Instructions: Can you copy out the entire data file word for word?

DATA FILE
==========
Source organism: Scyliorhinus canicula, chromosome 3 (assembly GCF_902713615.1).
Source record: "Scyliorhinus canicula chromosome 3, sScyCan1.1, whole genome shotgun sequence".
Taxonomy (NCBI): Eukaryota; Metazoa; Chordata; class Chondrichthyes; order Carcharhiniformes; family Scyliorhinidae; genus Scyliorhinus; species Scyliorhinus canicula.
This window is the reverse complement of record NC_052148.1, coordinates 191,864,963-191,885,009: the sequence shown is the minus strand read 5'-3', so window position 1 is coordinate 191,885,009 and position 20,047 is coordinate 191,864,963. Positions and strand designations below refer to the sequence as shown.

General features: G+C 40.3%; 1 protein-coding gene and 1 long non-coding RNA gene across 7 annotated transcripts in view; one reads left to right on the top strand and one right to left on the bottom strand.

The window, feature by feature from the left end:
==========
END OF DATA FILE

Source organism: Scyliorhinus canicula, chromosome 3 (assembly GCF_902713615.1).
Source record: "Scyliorhinus canicula chromosome 3, sScyCan1.1, whole genome shotgun sequence".
Taxonomy (NCBI): Eukaryota; Metazoa; Chordata; class Chondrichthyes; order Carcharhiniformes; family Scyliorhinidae; genus Scyliorhinus; species Scyliorhinus canicula.
This window is the reverse complement of record NC_052148.1, coordinates 191,864,963-191,885,009: the sequence shown is the minus strand read 5'-3', so window position 1 is coordinate 191,885,009 and position 20,047 is coordinate 191,864,963. Positions and strand designations below refer to the sequence as shown.

General features: G+C 40.3%; 1 protein-coding gene and 1 long non-coding RNA gene across 7 annotated transcripts in view; one reads left to right on the top strand and one right to left on the bottom strand.

The window, feature by feature from the left end: